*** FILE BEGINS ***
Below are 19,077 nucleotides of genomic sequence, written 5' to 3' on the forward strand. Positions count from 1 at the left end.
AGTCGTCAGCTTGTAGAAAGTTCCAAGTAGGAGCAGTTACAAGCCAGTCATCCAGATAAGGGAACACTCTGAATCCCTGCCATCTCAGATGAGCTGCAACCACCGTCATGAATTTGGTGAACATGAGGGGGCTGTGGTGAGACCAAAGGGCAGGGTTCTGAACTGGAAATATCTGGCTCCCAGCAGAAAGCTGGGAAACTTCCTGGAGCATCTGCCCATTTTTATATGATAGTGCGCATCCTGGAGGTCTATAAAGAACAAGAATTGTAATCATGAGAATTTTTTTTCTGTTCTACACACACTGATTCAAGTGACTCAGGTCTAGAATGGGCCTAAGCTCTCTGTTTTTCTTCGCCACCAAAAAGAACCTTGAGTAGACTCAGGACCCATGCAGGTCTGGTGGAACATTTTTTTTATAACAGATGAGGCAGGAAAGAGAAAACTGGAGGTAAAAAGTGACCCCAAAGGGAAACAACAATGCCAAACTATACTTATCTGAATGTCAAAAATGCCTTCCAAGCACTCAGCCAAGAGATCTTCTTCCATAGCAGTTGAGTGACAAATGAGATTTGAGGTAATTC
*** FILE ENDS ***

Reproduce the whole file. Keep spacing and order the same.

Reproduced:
Below are 19,077 nucleotides of genomic sequence, written 5' to 3' on the forward strand. Positions count from 1 at the left end.
AGTCGTCAGCTTGTAGAAAGTTCCAAGTAGGAGCAGTTACAAGCCAGTCATCCAGATAAGGGAACACTCTGAATCCCTGCCATCTCAGATGAGCTGCAACCACCGTCATGAATTTGGTGAACATGAGGGGGCTGTGGTGAGACCAAAGGGCAGGGTTCTGAACTGGAAATATCTGGCTCCCAGCAGAAAGCTGGGAAACTTCCTGGAGCATCTGCCCATTTTTATATGATAGTGCGCATCCTGGAGGTCTATAAAGAACAAGAATTGTAATCATGAGAATTTTTTTTCTGTTCTACACACACTGATTCAAGTGACTCAGGTCTAGAATGGGCCTAAGCTCTCTGTTTTTCTTCGCCACCAAAAAGAACCTTGAGTAGACTCAGGACCCATGCAGGTCTGGTGGAACATTTTTTTTATAACAGATGAGGCAGGAAAGAGAAAACTGGAGGTAAAAAGTGACCCCAAAGGGAAACAACAATGCCAAACTATACTTATCTGAATGTCAAAAATGCCTTCCAAGCACTCAGCCAAGAGATCTTCTTCCATAGCAGTTGAGTGACAAATGAGATTTGAGGTAATTC